Purpose of Review
Excess fetal growth is increasingly recognized as a risk factor for childhood obesity, and mounting evidence supports that maternal glucose is not the only driver. This review focuses on the role of clinically applicable maternal non-glycemic contributors to excess fetal growth, particularly lipids, in addition to amino acids (AA), insulin resistance, inflammation, maternal nutrition, and gestational weight gain (GWG) in obesity and gestational diabetes mellitus (GDM).
Lipids, specifically triglycerides and free fatty acids, appear to be strong contributors to excess fetal fat accretion and adiposity at birth, particularly in obese pregnancies, which account for the largest number of large-for-gestational-age infants. Maternal pre-pregnancy body mass index (BMI), GWG, insulin resistance, inflammation, and glucose, lipid, and AA concentrations have both independent and interacting effects on fetal growth, operating both early and late in pregnancy. All are sensitive to maternal nutrition.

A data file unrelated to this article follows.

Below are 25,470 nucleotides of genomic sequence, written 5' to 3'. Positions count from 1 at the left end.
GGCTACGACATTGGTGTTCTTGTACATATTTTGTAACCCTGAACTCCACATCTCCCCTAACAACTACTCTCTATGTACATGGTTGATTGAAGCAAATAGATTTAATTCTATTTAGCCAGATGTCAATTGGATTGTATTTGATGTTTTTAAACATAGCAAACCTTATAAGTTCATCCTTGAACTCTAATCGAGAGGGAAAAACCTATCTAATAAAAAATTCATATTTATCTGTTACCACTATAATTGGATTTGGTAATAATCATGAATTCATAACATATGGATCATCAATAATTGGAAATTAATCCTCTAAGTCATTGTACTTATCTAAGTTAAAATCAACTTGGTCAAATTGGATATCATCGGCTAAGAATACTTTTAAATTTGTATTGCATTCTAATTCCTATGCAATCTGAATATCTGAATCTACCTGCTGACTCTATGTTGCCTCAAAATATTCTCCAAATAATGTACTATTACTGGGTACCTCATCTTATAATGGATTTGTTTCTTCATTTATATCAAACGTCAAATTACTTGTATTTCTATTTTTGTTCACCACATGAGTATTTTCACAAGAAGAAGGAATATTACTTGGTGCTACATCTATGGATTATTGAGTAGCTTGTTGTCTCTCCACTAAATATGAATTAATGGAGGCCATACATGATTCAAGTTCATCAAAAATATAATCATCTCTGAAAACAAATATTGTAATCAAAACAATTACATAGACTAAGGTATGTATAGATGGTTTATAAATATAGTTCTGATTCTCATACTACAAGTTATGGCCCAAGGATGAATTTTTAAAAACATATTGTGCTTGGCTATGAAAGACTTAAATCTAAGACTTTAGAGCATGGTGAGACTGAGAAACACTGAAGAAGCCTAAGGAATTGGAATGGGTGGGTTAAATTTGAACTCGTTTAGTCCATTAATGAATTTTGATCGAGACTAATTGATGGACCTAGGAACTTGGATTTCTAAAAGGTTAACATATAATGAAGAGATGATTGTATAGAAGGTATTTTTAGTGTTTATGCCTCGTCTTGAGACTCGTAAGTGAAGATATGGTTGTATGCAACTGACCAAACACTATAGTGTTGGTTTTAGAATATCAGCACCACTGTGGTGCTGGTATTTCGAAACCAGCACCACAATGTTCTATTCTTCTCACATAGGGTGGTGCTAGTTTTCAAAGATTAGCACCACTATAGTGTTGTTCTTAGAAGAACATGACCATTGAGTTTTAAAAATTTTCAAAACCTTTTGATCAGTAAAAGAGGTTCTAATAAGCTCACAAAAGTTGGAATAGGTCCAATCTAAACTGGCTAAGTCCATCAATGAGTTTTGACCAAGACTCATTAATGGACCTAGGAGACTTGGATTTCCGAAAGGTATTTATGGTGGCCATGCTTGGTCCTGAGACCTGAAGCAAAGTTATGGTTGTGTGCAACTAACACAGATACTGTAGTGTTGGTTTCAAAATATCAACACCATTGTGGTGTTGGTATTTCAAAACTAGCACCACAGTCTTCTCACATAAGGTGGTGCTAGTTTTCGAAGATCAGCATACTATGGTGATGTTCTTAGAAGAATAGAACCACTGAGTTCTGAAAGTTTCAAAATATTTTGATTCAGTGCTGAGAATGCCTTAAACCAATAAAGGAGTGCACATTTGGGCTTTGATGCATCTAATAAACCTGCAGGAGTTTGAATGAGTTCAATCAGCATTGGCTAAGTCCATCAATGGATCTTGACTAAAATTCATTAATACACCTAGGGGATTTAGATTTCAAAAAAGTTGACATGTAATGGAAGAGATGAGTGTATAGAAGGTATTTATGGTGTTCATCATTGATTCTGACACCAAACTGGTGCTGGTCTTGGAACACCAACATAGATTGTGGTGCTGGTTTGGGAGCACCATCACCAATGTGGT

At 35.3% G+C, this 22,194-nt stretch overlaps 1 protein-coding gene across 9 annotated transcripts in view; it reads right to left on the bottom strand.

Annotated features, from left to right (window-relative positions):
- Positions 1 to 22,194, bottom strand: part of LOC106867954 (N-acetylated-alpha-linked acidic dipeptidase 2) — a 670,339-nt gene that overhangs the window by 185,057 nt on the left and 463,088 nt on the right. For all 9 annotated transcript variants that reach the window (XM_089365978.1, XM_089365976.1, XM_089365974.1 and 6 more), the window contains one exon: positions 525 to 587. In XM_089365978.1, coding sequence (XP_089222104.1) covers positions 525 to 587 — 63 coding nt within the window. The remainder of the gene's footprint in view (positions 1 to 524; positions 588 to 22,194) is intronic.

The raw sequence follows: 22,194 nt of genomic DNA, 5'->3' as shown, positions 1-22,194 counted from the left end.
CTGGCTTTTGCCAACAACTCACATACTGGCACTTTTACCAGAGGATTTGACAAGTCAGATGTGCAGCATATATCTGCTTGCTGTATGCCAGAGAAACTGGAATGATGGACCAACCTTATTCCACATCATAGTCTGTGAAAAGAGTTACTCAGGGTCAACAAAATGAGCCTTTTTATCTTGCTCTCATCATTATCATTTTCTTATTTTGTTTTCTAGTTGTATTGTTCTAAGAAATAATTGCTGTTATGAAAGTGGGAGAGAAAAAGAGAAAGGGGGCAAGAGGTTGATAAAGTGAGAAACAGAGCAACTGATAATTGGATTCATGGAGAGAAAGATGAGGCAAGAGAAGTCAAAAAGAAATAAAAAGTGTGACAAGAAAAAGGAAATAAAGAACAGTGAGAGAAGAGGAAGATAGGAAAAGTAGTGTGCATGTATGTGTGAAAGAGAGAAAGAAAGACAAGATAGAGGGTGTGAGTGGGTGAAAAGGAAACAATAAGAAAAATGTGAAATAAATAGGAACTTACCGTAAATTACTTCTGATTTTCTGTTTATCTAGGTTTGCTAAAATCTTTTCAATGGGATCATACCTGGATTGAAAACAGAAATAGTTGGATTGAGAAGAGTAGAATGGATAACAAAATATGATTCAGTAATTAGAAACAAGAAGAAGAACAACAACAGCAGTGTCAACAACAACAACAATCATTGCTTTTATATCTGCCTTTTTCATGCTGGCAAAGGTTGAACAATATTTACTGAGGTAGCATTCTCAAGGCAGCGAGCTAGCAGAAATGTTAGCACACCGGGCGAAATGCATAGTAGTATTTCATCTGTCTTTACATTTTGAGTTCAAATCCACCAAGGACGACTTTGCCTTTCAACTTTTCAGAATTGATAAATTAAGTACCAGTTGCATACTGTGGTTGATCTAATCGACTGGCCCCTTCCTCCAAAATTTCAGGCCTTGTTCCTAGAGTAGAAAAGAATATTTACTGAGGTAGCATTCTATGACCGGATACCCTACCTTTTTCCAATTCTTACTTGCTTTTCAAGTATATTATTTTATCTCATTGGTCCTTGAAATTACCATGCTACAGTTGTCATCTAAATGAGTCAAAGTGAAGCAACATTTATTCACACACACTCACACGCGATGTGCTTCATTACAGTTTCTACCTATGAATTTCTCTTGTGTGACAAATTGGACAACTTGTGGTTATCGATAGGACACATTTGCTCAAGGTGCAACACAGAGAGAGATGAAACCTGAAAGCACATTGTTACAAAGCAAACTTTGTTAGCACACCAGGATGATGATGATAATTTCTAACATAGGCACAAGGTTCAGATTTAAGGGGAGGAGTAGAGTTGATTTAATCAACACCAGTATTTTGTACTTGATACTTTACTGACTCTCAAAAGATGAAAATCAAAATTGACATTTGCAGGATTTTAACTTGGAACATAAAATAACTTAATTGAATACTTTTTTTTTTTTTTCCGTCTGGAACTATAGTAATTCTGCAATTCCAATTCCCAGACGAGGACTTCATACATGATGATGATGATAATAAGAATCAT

Early vs. later gestational exposure to excess maternal fuels in fasting and postprandial conditions may differentially impact fetoplacental outcomes. Compelling evidence suggests that targeting interventions early in pregnancy beyond glucose may be critical to improve fetal growth patterns.
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The authors declare that they have no conflict of interest.
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This article is part of the Topical Collection on Diabetes and Pregnancy
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Barbour, L.A., Hernandez, T.L. Maternal Non-glycemic Contributors to Fetal Growth in Obesity and Gestational Diabetes: Spotlight on Lipids. Curr Diab Rep 18, 37 (2018). https://doi.org/10.1007/s11892-018-1008-2
- Maternal obesity
- Insulin resistance
- Gestational diabetes
- Fetal growth
- Newborn fat